Wednesday, November 11, 2015
Exhibit Hall 1 (Salt Palace Convention Center)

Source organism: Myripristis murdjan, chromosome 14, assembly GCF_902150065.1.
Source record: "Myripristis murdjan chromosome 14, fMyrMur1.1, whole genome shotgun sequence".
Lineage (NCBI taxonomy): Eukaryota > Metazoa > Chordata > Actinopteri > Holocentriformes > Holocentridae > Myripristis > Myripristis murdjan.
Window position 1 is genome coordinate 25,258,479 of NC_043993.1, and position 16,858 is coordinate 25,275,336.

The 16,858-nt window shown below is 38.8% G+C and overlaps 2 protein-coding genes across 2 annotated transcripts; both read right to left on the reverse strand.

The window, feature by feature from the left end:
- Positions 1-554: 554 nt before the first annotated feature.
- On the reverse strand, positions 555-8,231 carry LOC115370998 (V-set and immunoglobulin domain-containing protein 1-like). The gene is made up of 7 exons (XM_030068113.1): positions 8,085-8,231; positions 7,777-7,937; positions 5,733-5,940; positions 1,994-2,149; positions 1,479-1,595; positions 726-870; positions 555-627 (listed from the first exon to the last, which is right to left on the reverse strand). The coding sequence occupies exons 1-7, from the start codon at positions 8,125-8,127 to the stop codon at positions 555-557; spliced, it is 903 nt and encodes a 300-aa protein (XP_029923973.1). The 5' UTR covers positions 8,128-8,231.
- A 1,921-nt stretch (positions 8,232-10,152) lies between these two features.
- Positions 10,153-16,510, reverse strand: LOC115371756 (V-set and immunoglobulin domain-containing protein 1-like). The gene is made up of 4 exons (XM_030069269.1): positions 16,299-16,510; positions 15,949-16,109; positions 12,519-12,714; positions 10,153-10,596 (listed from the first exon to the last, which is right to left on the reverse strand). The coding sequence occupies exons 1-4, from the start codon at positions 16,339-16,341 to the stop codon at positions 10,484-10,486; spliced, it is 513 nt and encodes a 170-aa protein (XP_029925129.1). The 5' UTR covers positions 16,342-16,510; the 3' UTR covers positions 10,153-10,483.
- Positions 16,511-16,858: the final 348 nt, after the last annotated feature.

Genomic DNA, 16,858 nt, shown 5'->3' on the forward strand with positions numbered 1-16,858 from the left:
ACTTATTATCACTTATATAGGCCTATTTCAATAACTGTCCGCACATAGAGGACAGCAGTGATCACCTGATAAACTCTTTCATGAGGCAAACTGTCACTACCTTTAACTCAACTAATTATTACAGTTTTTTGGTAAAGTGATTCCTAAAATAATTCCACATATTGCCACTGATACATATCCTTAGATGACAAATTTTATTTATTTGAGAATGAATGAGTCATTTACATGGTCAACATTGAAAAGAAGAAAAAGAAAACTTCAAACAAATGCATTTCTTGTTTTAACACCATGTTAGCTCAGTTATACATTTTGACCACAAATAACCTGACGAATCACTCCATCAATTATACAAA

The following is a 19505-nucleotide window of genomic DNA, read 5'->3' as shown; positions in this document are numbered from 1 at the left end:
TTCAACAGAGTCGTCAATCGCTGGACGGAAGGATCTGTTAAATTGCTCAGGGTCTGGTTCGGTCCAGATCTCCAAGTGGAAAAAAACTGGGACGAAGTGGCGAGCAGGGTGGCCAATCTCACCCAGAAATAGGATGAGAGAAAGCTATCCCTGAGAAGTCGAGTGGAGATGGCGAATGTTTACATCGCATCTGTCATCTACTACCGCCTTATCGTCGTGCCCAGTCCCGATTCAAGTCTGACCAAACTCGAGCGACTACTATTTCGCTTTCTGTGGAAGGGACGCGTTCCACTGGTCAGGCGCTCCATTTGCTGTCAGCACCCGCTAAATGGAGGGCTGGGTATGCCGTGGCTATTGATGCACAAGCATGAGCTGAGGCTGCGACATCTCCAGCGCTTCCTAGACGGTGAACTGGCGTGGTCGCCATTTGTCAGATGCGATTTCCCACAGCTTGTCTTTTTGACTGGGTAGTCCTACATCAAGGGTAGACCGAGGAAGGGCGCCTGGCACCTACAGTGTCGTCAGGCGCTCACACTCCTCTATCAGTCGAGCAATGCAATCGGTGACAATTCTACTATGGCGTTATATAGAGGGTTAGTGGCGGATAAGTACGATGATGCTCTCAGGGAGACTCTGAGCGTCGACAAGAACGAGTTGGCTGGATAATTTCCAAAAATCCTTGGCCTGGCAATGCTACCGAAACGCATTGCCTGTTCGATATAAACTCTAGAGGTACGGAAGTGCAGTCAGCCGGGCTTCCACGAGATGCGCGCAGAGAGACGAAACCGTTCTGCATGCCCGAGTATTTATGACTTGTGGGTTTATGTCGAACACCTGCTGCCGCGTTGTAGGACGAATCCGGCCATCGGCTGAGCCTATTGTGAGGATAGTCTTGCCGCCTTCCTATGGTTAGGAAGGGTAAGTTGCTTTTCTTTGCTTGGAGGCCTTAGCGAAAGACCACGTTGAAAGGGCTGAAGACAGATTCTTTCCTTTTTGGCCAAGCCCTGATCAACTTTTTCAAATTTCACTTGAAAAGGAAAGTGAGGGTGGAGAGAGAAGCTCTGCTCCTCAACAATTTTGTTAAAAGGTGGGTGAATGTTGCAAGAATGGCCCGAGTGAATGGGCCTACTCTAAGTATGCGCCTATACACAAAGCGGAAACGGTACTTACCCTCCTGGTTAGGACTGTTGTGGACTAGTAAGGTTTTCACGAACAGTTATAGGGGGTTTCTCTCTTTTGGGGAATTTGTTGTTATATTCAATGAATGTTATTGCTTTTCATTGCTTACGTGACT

Microalgal anaerobic digestion (AD) has been receiving increasing attention in the recent past owing to the versatility of algal biomass and the benefits of biomethane fuel. Algal methane production is known to be species dependent. The current work investigated the biochemical methane potential of 3 algal species namely Chlorella pyrenoidosa (fresh water green alga), Tetraselmis chuii (marine green alga), and Phaeodactylum tricornutum (marine diatom), which differ significantly in the cell wall structure and biochemical composition. The results indicated that biomethane yield was the highest for P. tricornutum (259.6 mL gVS -1), followed by C. pyrenoidosa (234 mL gVS -1) and the least for T. chuii (160.4 mL gVS -1). Infact, the experimentally obtained biomethane yield was only about 33 % of the stoichiometric (theoretical maximum) yield for T. chuii and around 50-60 % of the respective stoichiometric yields for the other two species. These results clearly indicate a limitation of the AD process. Factors such as cell wall recalcitrance and the presence of inhibitory compounds such as ammonia significantly contribute to the limitation. Since algae have high nitrogen (and protein) content, they are capable of producing ammonia at inhibitory concentrations during AD process. Thus, pretreatments aimed at achieving nitrogen removal from the algal biomass may help in enhancing biomethane production from the residual biomass. Investigations are underway to validate this hypothesis for the 3 species listed above using chemical and hydrothermal protein/nitrogen removal pretreatments. Chemical protein/nitrogen removal was carried out by the alkali-acid method which involved solubilisation of proteins at alkaline pH followed by precipitation at acidic pH. Hydrothermal nitrogen removal was carried out by subcritical water extraction of algal proteins and amino acids at two different temperatures (125 °C and 160 °C) and 300 psi in a high pressure reactor.